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Conquering the emotion monsters

August 4, 2011

A Great Idea …

“The more you try to push a child’s unhappy feelings away, the more he becomes stuck in them.  The more comfortably you can accept the bad feelings, the easier it is for kids to let go of them.  I guess you could say that if you want to have a happy family, you’d better be prepared to permit the expression of a lot of unhappiness.” (Adele Faber and Elaine Mazlish, in their book, How to Talk so Kids will Listen & Listen so Kids will Talk, p. 42)

In Other Words …

We cannot forbid children to have certain feelings. Feelings—good and bad—will come to all children (and adults!). Our peaceful responses give children space to process their feelings. We can listen with compassion as they describe and make sense of their experiences. And, as they feel more peaceful, we can help them create solutions for the situations that created the feelings.

How This Applies to You …

The next time your child expresses an emotion such as anger or fear, help him or her process it by naming the emotion and showing compassion. You might say, “It made you mad when your brother took that toy away from you, didn’t it?”  As you accept your child’s feelings and show compassion, he or she will learn that feelings are a normal part of life and can be managed safely.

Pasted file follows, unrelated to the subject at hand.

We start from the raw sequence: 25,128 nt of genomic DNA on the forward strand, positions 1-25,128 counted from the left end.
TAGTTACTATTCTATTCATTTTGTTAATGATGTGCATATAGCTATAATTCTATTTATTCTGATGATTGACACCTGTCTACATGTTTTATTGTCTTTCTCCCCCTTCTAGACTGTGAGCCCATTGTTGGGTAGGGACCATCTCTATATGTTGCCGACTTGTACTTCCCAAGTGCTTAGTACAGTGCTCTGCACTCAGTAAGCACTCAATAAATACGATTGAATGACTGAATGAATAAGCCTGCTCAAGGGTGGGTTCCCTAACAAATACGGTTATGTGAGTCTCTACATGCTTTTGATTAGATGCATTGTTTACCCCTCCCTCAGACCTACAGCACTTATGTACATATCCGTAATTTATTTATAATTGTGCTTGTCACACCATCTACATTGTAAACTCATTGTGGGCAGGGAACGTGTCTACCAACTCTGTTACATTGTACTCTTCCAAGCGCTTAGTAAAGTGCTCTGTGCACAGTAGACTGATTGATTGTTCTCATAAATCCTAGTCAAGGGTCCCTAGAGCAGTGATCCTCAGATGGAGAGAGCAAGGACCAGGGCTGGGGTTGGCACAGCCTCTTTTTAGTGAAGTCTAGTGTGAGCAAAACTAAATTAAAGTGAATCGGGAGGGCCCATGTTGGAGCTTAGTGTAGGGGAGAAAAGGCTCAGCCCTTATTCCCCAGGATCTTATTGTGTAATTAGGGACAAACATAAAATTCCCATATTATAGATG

To Find Out More …

For an excellent (and free) program on parenting, see The Parenting Journey at www.arfamilies.org and if your children are younger than six, check out See the World Through My Eyes.

For more in-depth reading, we recommend How to Talk so Kids will Listen & Listen so Kids will Talk by Adele Faber and Elaine Mazlish or Raising an Emotionally Intelligent Child by John Gottman.

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